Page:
Mount Saint John (New Zealand)

Coordinates: 36°53′00″S 174°46′49″E / 36.883431°S 174.780196°E / -36.883431; 174.780196
From Wikipedia, the free encyclopedia

Te Kōpuke / Mount Saint John
Te Kōpuke / Mount Saint John as seen from Ōhinerau / Mount Hobson.
Highest point
Elevation126 m (413 ft) Edit this on Wikidata
Coordinates36°53′00″S 174°46′49″E / 36.883431°S 174.780196°E / -36.883431; 174.780196
Native name
LocationNorth Island, New Zealand
Age of rock28,500
The crater of Te Kōpuke / Mount Saint John.

Mount Saint John (Māori: Te Kōpuke or Tītīkōpuke),[1][2][3] is a volcanic scoria cone and Tūpuna Maunga (ancestral mountain) in Epsom, in the Auckland volcanic field of New Zealand.

Geography and geology[edit]

It has a peak 126 metres above sea level and a crater around 125 m wide and 20 m deep. The age of Mount St John is currently unknown but is older than 28,500 years old as the scoria cone is mantled in ash from Te Tatua-a-Riukiuta volcano.[2][4]

Mount St John is now known to be the source of the long lava flow that ran west down an old stream valley and out into the Waitematā Harbour as Meola Reef. Maungawhau / Mount Eden later erupted through the lava flow.[5]


Te Kōpuke means 'the prominent mound' and is an abbreviation of Tītīkōpuke. Mount Saint John was named after Colonel J. H. H. St John, who was prominent in the New Zealand Wars. None of its three names are official. In 2014, the Tāmaki Collective agreed that both Te Kōpuke and Tītīkōpuke reflect the historical association of local Māori with this site.[6] The maunga is a place of great cultural and archaeological significance,[2] and was the site of a , and has retained Māori earthworks from that era such as kumara pits and terracing for housing.[4]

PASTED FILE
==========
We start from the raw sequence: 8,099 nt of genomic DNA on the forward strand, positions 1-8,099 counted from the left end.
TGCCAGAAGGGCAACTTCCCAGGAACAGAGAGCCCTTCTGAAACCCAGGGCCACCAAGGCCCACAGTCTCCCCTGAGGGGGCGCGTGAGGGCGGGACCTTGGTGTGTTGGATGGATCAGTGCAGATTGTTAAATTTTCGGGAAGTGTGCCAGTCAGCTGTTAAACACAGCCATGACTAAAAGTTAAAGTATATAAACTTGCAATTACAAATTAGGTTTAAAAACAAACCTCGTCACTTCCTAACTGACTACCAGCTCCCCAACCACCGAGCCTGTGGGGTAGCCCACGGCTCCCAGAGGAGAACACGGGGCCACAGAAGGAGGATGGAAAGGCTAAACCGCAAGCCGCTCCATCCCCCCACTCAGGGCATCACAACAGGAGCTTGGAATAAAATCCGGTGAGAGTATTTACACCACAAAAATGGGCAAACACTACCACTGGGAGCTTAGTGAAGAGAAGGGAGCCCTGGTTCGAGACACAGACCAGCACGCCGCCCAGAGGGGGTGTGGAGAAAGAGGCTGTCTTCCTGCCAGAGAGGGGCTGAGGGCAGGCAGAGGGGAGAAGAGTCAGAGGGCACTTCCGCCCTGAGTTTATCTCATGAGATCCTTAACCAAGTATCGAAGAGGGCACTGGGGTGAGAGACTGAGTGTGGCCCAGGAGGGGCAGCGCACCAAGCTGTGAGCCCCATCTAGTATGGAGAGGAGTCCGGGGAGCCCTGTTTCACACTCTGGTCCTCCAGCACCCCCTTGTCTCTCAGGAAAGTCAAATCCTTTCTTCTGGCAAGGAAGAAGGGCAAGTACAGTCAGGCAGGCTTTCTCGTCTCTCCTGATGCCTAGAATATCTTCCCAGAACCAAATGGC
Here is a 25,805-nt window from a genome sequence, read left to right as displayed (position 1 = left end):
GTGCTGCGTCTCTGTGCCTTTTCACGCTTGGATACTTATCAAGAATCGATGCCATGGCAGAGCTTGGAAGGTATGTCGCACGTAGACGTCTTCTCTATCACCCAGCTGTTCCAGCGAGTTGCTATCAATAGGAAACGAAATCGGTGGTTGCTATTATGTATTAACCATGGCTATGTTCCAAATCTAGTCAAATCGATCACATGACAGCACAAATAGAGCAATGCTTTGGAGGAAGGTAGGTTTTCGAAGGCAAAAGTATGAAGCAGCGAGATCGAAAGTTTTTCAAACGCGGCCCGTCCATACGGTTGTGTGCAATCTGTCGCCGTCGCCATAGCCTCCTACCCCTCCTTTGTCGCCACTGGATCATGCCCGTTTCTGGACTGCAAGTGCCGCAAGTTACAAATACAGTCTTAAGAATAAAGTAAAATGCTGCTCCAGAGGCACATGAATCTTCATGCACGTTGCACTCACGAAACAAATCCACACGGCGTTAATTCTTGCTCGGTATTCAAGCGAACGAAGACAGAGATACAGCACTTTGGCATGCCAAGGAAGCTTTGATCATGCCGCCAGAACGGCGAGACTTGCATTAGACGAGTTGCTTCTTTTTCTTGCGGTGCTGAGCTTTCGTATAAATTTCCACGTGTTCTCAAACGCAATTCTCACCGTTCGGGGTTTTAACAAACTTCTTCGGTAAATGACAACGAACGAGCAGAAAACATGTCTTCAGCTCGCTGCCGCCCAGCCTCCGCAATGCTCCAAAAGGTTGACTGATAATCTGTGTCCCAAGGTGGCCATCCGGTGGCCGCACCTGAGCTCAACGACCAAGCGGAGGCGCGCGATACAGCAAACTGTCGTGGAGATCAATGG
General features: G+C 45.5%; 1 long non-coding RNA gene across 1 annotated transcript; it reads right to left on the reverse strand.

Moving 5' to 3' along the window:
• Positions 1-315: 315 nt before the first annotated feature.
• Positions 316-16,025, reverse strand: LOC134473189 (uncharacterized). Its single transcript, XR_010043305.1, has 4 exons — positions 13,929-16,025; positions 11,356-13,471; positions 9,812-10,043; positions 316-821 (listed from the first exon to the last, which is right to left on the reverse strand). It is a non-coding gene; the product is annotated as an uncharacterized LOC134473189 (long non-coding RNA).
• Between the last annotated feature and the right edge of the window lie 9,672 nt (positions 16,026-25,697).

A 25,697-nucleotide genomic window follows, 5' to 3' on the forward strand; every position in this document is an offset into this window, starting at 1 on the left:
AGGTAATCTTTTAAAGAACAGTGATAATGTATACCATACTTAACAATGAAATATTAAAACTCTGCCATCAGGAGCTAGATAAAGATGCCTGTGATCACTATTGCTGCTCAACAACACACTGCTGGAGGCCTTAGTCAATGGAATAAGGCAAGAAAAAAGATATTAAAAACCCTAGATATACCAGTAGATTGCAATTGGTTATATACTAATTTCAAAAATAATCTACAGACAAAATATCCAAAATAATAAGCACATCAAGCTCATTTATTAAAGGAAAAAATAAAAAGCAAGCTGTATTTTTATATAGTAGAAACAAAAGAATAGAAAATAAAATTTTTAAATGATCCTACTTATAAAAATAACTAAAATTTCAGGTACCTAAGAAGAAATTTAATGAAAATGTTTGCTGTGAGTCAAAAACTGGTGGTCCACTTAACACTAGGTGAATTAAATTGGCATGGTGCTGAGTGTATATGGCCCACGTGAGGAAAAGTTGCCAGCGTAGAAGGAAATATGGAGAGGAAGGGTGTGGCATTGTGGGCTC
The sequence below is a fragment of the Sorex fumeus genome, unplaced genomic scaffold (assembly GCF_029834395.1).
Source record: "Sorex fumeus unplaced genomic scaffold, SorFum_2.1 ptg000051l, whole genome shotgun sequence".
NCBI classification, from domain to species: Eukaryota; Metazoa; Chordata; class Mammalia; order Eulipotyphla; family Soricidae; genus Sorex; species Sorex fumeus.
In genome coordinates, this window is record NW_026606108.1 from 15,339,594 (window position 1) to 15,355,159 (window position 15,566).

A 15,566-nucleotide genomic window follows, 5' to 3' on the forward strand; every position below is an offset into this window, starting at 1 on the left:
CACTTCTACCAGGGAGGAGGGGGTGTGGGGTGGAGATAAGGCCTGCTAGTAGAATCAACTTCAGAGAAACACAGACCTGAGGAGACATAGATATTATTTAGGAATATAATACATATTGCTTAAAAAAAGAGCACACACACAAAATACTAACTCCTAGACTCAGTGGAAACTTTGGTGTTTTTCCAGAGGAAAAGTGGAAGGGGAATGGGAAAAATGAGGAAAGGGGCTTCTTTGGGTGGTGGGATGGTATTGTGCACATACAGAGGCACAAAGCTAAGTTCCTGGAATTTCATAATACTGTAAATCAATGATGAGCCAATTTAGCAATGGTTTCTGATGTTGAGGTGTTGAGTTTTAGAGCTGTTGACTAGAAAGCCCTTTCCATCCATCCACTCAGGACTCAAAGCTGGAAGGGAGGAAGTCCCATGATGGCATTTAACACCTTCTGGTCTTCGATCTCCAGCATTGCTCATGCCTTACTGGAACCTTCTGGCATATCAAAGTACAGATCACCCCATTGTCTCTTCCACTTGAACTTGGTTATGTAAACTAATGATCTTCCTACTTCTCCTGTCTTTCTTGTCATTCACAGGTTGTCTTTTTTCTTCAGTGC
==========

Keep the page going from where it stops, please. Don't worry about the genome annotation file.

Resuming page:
During World War II, an anti-aircraft artillery was built on Mount Saint John, in order to protect the city of Auckland.[7] In 1957, a water reservoir was constructed on the peak, buried underneath the eastern rim of the crater.[7]

In the 2014 Treaty of Waitangi settlement between the Crown and the Ngā Mana Whenua o Tāmaki Makaurau collective of 13 Auckland iwi and hapu (also known as the Tāmaki Collective), ownership of the 14 Tūpuna Maunga of Auckland, was vested to the collective. The legislation specified that the land be held in trust "for the common benefit of Ngā Mana Whenua o Tāmaki Makaurau and the other people of Auckland". The Tūpuna Maunga o Tāmaki Makaurau Authority or Tūpuna Maunga Authority (TMA) is the co-governance organisation established to administer the 14 Tūpuna Maunga. Auckland Council manages the Tūpuna Maunga under the direction of the TMA.[8][1][9]


  1. ^ a b Council, Auckland. "Tūpuna Maunga significance and history". Auckland Council. Retrieved 17 July 2022.
  2. ^ a b c "Te Kōpuke / Tītīkōpuke". Retrieved 19 July 2022.
  3. ^ "NZGB Gazetteer |". Retrieved 21 July 2022.
  4. ^ a b Tūpuna Maunga o Tāmaki Makaurau Authority (23 June 2016). "Integrated Management Plan" (PDF). Auckland Council. Retrieved 6 October 2021.
  5. ^ Hayward, Bruce W.; Murdoch, Graeme; Maitland, Gordon (2011). Volcanoes of Auckland: The Essential Guide. Auckland University Press. ISBN 978-1-86940-479-6.
  6. ^ "NZGB Gazetteer |". Retrieved 21 July 2022.
  7. ^ a b Cameron, Ewen; Hayward, Bruce; Murdoch, Graeme (2008). A Field Guide to Auckland: Exploring the Region's Natural and Historical Heritage (Revised ed.). Random House New Zealand. p. 171. ISBN 978-1-86962-1513.
  8. ^ "Ngā Mana Whenua o Tāmaki Makaurau Collective Redress Act 2014 No 52 (as at 12 April 2022), Public Act – New Zealand Legislation". Retrieved 17 July 2022.
  9. ^ "Home". Retrieved 19 July 2022.
  • City of Volcanoes: A geology of Auckland - Searle, Ernest J.; revised by Mayhill, R.D.; Longman Paul, 1981. First published 1964. ISBN 0-582-71784-1.
  • Volcanoes of Auckland: A Field Guide. Hayward, B.W.; Auckland University Press, 2019, 335 pp. ISBN 0-582-71784-1.

External links[edit]